The only reference I will make to Queenie in this review is that I will not be comparing this book to Queenie. I see a lot of reviews have done that, but I’ve decided not to because… it’s an entirely different book and I will treat it as such.

You are a people person in that the way that you get people. You see people. And, like, properly see people. You see us, you see who we all are, in our own way. And you don’t judge us for it. You don’t ask people to be who they aren’t. And I don’t think many people are like that, so, yeah.”

People Person is Candice Carty-Williams sophomore novel and I truly enjoyed the experience of her taking us into the lives of the Pennington. If you read and loved My Sister The Serial Killer and Mr. Loverman I am almost sure you are thoroughly enjoy William’ latest book.

The novel begins with Jamaican absentee father Cyril Pennington waking up one day and deciding it is time, albeit over ten years later that he introduces all the children that he know of and claims to each other. Yes, you read that right. Basically Cyril has five children (that he knows of) by four different women, but he’s never paid an active role in their lives. One day he decides it is his duty to introduce them to each other because they are at the age where they may be sexually active and he doesn’t want to be held accountable for them accidental well… committing incest. He visits the four homes and picks up the five children, takes them out for ice cream, drops them back and they never hear from him again. Before the siblings depart, the eldest Nikisha tells them that even though they may not be close, they can call her for anything because they are blood.

Fast forward to a decade later and Nikisha’s phone rings, it is one of her siblings, Dimple, taking her up on her offer to help… Nikisha then calls all the other three siblings, nothing could prepare them for the “help” that Dimple needed. We see five strangers who are connected by blood come together under difficult circumstances and how that changed their entire lives.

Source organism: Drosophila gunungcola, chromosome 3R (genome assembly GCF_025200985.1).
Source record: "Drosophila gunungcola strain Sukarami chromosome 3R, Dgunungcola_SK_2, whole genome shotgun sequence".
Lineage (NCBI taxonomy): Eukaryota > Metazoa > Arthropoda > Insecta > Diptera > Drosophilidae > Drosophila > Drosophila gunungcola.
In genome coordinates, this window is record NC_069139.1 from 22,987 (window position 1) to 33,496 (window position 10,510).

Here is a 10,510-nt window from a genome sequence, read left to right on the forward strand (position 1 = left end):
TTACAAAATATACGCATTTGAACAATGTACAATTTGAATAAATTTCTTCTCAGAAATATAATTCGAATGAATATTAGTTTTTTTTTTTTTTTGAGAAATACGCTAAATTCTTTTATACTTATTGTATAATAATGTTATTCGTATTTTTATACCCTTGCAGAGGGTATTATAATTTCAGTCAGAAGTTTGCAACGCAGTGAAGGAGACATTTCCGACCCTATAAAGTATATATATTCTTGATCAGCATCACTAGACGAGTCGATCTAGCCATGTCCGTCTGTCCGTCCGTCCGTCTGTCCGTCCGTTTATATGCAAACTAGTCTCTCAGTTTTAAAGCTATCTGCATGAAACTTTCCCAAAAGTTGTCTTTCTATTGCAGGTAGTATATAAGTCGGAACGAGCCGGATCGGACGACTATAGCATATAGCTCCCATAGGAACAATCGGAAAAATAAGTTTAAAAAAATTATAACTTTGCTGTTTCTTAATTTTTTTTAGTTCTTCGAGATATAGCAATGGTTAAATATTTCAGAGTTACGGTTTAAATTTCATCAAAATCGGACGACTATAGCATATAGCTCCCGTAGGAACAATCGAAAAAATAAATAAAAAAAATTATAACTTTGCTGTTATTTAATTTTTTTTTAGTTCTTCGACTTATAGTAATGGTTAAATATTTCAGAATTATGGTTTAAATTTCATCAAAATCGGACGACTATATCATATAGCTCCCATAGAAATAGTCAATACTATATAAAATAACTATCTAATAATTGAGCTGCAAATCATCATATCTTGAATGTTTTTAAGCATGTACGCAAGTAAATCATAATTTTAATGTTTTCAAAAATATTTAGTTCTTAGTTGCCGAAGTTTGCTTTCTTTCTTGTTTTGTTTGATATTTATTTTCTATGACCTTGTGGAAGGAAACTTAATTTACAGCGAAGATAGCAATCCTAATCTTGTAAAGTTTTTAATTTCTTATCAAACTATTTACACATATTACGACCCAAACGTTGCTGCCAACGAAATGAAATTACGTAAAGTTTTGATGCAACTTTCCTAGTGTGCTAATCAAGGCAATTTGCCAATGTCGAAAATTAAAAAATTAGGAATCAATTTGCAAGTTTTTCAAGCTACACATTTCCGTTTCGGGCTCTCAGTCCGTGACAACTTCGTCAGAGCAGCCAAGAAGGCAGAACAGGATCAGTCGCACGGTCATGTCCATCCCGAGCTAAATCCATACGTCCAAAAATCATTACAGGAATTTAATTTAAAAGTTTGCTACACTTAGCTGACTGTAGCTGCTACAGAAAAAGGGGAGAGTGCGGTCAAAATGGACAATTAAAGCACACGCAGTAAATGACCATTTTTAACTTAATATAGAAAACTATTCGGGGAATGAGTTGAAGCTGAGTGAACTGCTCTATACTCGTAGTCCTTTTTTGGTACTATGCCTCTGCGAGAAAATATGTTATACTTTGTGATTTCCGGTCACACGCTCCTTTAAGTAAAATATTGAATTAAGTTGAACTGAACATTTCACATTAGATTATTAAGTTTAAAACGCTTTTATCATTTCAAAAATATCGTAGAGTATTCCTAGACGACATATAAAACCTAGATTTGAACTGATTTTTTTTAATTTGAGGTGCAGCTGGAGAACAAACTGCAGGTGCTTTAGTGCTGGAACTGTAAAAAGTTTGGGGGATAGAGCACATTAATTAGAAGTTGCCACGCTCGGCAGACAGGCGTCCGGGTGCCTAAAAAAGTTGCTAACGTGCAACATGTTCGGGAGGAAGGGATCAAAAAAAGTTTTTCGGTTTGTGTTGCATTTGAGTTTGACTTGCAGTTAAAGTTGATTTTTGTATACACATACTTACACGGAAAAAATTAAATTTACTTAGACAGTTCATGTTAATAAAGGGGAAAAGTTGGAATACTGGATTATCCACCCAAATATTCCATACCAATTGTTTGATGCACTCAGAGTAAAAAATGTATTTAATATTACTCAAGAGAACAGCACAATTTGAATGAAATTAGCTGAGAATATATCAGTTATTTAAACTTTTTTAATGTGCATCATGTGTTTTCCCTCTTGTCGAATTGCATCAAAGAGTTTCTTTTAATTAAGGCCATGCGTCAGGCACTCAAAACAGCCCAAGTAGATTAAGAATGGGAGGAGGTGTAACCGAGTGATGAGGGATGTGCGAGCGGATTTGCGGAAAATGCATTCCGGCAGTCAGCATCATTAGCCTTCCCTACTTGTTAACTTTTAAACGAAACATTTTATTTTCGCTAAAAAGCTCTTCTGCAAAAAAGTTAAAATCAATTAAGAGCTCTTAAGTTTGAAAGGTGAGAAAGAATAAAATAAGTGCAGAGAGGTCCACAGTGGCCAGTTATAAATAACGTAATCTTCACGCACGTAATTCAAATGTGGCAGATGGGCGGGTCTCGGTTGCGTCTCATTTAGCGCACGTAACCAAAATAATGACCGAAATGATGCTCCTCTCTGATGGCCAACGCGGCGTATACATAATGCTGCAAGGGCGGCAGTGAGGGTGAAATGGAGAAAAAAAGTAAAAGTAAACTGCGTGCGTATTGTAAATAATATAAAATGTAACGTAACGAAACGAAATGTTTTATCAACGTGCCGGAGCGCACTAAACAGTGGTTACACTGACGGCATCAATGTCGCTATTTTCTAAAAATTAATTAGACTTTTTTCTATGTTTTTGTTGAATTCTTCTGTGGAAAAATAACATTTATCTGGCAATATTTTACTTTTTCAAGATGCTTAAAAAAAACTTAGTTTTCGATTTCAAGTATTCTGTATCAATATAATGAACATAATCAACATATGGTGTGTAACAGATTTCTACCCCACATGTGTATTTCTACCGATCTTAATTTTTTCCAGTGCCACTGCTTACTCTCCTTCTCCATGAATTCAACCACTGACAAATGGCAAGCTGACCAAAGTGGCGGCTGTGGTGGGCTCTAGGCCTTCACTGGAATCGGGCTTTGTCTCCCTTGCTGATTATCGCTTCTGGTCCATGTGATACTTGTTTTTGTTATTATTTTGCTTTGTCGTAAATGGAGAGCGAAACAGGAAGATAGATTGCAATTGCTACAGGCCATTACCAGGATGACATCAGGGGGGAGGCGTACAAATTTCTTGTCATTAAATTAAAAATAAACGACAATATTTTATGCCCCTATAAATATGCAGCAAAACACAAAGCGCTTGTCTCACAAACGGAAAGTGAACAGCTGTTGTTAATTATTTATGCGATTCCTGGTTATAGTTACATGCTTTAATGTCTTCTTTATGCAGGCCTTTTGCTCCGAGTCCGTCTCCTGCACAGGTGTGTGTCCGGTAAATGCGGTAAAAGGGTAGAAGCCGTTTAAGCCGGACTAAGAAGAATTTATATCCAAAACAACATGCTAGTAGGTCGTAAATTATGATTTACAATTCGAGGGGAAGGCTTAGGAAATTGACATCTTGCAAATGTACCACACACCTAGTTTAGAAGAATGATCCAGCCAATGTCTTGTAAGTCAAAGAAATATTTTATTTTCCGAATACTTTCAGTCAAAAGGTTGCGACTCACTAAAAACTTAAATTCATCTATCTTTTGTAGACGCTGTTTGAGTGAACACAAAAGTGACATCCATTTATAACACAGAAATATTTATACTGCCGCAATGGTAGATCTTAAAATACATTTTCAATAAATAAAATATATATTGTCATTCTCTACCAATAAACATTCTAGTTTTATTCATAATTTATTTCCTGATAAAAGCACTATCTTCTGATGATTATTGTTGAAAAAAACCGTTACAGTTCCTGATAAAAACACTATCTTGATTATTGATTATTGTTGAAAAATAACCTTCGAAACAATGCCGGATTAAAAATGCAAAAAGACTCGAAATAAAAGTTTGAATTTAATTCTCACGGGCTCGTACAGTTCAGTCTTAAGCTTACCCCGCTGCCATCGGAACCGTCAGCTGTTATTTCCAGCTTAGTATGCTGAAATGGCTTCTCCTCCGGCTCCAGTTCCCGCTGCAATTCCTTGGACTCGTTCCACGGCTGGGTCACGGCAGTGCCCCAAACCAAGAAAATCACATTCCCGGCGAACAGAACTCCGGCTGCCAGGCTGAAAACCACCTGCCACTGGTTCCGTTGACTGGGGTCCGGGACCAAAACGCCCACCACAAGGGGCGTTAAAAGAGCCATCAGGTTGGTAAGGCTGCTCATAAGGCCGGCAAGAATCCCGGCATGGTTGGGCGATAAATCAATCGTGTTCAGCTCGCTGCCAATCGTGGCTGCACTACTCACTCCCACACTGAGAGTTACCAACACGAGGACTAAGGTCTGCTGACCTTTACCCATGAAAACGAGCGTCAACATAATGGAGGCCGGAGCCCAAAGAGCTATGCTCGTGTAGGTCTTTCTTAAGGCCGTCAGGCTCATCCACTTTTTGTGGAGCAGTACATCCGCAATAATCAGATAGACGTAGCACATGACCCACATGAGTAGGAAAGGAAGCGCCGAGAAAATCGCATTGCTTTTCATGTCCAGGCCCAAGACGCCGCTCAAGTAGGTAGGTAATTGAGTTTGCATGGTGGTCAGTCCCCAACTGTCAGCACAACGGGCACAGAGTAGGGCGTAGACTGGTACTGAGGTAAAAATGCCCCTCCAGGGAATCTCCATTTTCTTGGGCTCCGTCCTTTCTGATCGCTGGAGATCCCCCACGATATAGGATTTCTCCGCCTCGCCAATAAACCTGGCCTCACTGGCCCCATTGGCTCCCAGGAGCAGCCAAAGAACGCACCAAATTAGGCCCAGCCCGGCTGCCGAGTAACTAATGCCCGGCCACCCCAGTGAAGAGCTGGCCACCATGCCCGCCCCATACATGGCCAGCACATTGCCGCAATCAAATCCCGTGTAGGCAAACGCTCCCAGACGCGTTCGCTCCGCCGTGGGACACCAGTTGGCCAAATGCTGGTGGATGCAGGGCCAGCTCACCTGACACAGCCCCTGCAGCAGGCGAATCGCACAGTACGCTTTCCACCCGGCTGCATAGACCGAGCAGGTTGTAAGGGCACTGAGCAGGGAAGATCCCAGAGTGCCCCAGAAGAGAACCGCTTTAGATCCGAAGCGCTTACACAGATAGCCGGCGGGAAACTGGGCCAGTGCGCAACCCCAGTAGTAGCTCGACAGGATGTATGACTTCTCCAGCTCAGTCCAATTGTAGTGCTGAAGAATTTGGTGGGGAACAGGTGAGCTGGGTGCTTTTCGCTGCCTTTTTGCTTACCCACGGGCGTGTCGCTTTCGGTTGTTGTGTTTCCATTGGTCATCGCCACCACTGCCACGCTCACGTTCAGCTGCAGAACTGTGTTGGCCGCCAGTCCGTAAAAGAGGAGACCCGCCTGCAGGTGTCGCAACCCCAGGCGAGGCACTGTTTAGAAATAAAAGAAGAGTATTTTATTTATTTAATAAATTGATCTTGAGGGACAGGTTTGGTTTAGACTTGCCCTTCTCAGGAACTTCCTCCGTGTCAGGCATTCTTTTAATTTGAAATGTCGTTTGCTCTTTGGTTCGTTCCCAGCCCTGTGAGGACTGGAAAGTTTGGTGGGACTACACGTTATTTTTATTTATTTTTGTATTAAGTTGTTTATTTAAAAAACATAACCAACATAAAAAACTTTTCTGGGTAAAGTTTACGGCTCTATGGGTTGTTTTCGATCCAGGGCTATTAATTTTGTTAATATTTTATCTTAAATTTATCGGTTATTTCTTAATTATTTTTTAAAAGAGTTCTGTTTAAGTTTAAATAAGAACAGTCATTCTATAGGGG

First let me say, I enjoyed reading this book. It had a cast of characters that were fresh, interesting, likable and also refreshingly honest. I would say, some of the characters are more developed than others and I did want to hear from them a lot more- specifically the dad Cyril, Lizzie and Nikisha.
I do believe that there are certain parts of the book that were borderline unrealistic and had me thinking “dis nuh mek nuh for a sense…” but then I remember I am reading FICTION so where is the line right? I wish there was more thought put into how the siblings all came together it just did not ring as believable. I also found that some parts were also unbelievable but not as much as the initial meeting. I also feel like the author could not use the father dying to have them come together but… something else would have been more believable I guess.

I loved how the author explored the theme of family, what it means to be family and belonging. It was done in a layered way, it showcased that families are and can be toxic. How the lack of a father in a child’s life affects how they see the world, their relationships and how they navigate difficult situation. I think because there were five siblings the author showcased how an absinthe father affects each differently and that I thoroughly enjoyed reading about.

I need the author to write a book about the father Cyril. I felt myself leaning in a lot more when he was mentioned or when he showed up. He is such an interesting character and so very Jamaican. I felt I have heard and seen men like Cyril growing up and still to this day they are about. What I appreciated was that she didn’t just show that he was a wasteman, she showed WHY he was a wasteman and also clearly reminded us that sometimes people are in fact shit, or just don’t know how to be there for their children or have no remorse and just live their best life with zero regrets. I could do a case study on Cyril. What an unforgettable character. But then it just drives the feminist in me CRAZY!

Overall, this is one book that I will remember for a long time. Parts were borderline unbelievable, other parts had me truly crying, the rest had me enraged and engaged, I would recommend you give this one a read.

About the Author


Founder & Editor

Hello, I am Cindy, a Jamaican girl living in Trinidad & Tobago who is thoroughly enjoying island life. I started the BookOfCinz platform to encourage people to Read, read More, read Widely, and Read Caribbean.

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